For those with cash to burn, the Cayman Islands offer top-end facilities and some of the best dive conditions on the planet. Stunning turquoise seas, exquisite coral beds and reefs stuffed with a plethora of exotic marine life complete the picture. Harlequins Holidays (01708 850330; www.harlequindiving.com) offers seven nights, room only, including flights and transfers from £1,100; with three dives a day, at £58 per person. Other good starting points are Malta, the Maldives, Thailand and Australia - contact the tour operators listed above for more details.

BSAC run a Travel Club ( www.bsactravelclub.co.uk) that has good offers for BSAC members - up to 10 per cent off the brochure price of many leading diving tour operators including those listed above. The Travel Club's website boasts great search facilities that can even tell you where to find specific fish, a global water temperature guide and a comprehensive list of international BSAC schools and resorts. Subscriptions to the website are free.

Remember, when you've mastered the basics and are arranging any diving trips: always ask the age of the equipment; do your own safety and equipment checks (any BSAC or PADI dive manual will take you through the basics); and check the student to instructor ratio - six is a good limit. Finally, your last day on a diving trip should be spent re-acclimatising to sea level pressures to avoid problems with decompression. The golden rule is: no flying within 24 hours of your last dive.


The UK boasts superb training facilities and schools but does lack the one thing that most novice divers hanker after - warm waters. However, if you've been bitten by the diving bug, the UK has some world-class dive spots. If you want to be comfortable in the cooler waters, you will need to learn to use a dry-suit - both PADI and BSAC provide dry-suit training.

"For me, the top spot in the UK has to be just off Land's End at a dive site known as Long Ships," says Charlie Hood, senior correspondent for DIVE magazine. "It has the best visibility in the UK, reasonably warm waters and superb marine life. Pods of dolphins, vast shoals of bass and mackerel, rays, a resident grey seal colony and a huge variety of anemones are the regular attractions. I've also seen loggerhead turtles, basking sharks and blue sharks." Land's End Diving (01736 787567; www.landsend-diving.co.uk) can take qualified divers there from £32 per dive, including equipment .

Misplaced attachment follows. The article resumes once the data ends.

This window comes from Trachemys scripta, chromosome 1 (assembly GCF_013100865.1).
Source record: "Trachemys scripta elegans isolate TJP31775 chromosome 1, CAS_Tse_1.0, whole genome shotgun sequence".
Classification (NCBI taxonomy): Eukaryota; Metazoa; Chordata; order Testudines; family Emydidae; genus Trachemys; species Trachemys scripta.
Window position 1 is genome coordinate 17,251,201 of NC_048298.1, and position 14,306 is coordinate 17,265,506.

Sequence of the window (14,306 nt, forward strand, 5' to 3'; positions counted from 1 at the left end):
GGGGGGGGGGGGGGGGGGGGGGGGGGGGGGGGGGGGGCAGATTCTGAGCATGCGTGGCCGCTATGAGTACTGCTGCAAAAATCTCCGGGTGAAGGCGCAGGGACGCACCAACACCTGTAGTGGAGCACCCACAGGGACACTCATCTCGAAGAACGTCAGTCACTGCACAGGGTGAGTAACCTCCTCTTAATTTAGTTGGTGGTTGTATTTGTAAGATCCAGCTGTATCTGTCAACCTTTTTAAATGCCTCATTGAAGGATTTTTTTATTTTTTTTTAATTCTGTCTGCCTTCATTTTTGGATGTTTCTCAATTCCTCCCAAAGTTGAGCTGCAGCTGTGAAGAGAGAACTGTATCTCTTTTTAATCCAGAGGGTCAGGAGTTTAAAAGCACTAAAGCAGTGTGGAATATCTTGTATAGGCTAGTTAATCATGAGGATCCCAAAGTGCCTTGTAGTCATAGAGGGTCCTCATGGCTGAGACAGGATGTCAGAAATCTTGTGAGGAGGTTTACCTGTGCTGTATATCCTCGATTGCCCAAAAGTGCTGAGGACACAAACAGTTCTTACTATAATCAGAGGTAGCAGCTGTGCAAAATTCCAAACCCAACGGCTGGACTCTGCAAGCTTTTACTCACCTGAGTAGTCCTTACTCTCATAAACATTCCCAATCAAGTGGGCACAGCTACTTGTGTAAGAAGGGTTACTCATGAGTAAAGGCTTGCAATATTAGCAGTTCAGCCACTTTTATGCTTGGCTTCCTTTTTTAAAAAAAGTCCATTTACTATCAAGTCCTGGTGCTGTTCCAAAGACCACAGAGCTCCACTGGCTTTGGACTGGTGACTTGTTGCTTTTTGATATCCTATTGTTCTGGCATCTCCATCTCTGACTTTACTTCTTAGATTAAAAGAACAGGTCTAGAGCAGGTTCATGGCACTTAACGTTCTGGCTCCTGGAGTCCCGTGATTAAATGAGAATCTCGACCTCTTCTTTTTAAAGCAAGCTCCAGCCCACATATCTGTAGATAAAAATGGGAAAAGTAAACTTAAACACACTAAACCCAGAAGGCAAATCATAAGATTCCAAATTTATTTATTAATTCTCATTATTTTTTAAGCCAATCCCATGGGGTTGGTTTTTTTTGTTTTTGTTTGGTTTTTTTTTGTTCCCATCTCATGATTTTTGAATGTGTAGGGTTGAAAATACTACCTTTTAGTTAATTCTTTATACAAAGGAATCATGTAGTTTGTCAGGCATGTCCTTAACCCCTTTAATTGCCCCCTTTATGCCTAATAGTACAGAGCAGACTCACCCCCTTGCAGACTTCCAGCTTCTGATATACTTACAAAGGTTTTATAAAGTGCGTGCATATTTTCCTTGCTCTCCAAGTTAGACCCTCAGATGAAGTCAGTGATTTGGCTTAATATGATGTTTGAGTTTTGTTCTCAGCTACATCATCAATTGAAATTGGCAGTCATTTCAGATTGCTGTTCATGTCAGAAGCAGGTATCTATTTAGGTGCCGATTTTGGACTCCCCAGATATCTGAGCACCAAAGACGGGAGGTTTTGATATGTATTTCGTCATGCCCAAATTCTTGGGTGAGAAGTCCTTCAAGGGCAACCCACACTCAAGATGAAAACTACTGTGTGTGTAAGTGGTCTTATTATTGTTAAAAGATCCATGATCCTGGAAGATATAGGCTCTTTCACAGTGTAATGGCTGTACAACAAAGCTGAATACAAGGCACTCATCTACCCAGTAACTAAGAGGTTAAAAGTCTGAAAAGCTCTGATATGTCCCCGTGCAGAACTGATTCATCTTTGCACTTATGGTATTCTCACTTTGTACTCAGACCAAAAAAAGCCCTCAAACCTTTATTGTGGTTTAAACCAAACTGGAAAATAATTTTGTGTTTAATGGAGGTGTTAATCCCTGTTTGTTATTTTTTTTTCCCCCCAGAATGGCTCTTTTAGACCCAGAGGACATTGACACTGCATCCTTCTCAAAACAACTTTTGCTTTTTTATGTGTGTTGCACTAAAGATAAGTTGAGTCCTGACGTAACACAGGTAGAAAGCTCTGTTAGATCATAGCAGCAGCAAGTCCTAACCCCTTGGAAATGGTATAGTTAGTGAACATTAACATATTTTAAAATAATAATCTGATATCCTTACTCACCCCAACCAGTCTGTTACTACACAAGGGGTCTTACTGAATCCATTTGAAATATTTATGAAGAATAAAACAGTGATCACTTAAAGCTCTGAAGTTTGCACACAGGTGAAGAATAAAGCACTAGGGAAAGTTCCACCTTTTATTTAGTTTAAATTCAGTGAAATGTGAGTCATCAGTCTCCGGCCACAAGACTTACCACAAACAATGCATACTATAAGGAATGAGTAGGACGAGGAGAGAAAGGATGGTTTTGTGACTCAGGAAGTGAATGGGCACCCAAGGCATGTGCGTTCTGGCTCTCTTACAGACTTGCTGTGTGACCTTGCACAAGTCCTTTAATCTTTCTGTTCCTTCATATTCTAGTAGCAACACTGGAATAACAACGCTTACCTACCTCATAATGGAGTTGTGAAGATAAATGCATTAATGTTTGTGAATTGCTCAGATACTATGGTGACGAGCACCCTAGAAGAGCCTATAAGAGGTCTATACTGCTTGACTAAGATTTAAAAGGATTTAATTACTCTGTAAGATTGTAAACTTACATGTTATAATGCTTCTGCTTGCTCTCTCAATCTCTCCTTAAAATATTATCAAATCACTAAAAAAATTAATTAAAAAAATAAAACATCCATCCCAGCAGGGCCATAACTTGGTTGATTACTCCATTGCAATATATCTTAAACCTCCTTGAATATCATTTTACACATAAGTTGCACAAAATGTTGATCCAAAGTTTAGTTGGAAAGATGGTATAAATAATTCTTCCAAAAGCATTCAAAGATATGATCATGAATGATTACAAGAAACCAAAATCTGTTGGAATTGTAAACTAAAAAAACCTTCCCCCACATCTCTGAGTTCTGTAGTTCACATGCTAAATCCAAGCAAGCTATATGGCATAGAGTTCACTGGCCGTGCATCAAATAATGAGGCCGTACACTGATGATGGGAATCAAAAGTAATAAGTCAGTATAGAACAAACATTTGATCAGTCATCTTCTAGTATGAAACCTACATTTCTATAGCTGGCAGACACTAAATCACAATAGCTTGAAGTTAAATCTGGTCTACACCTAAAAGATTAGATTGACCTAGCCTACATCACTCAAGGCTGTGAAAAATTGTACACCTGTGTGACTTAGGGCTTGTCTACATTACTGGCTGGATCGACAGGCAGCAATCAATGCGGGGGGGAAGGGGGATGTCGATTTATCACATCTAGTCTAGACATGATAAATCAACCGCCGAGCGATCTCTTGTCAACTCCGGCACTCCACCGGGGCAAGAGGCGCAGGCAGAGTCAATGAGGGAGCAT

Other excellent UK dive sites include the sunken German fleet at Scapa Flow: Orkney-based Scapa Scuba (01856 851218; www.scapascuba.co.uk) offers guided dives for qualified divers including equipment and boat fees for £50. Or try the West of Scotland, particularly the wrecks and marine life off the Isle of Mull: Oban-based Puffin (01631 566088; www.puffin.org.uk) offers dives for qualified divers for £33 including equipment. Or there's HMS Scylla, which was purpose-sunk recently just off Plymouth Sound: Aquanauts (01752 228825, www.aquanauts.co.uk) offers guided dives for qualified divers including equipment and boat fee for £45 and PADI wreck speciality courses for £195.


Start by buying your own logbook, fins, mask and snorkel then move onto wetsuit and dive computer before finally buying expensive items such as BCD, dry suits and regulators.

Logbook: You will need a record of all your dives, usually signed and stamped by your instructor or Dive Master, in order to progress up the training pyramid - from £5.

Dive tables: A set of simple-to-use mathematical equations that allow a diver to work out how long they must wait between dives and what depth it is safe to dive to. Most dive computers can work this out for you.

Mask, fins and snorkels: Never use the terms goggles and flippers in the presence of seasoned divers. Good quality masks start at £35; fins from £30; snorkels £15. Prescription masks are also available.

BCD: A Buoyancy Control Device (BCD) is an airtight, armless jacket attached to the air cylinder and worn by the diver over their wet/dry suit. The diver controls buoyancy by inflating or deflating the BCD. Prices start at £200.

Regulator: Regulates the flow of pressurised air from the cylinders into the mouth. It is made up of pipes, a valve and a mouthpiece - from £250. Most people dive with a back-up regulator known as an Octopus - from £70.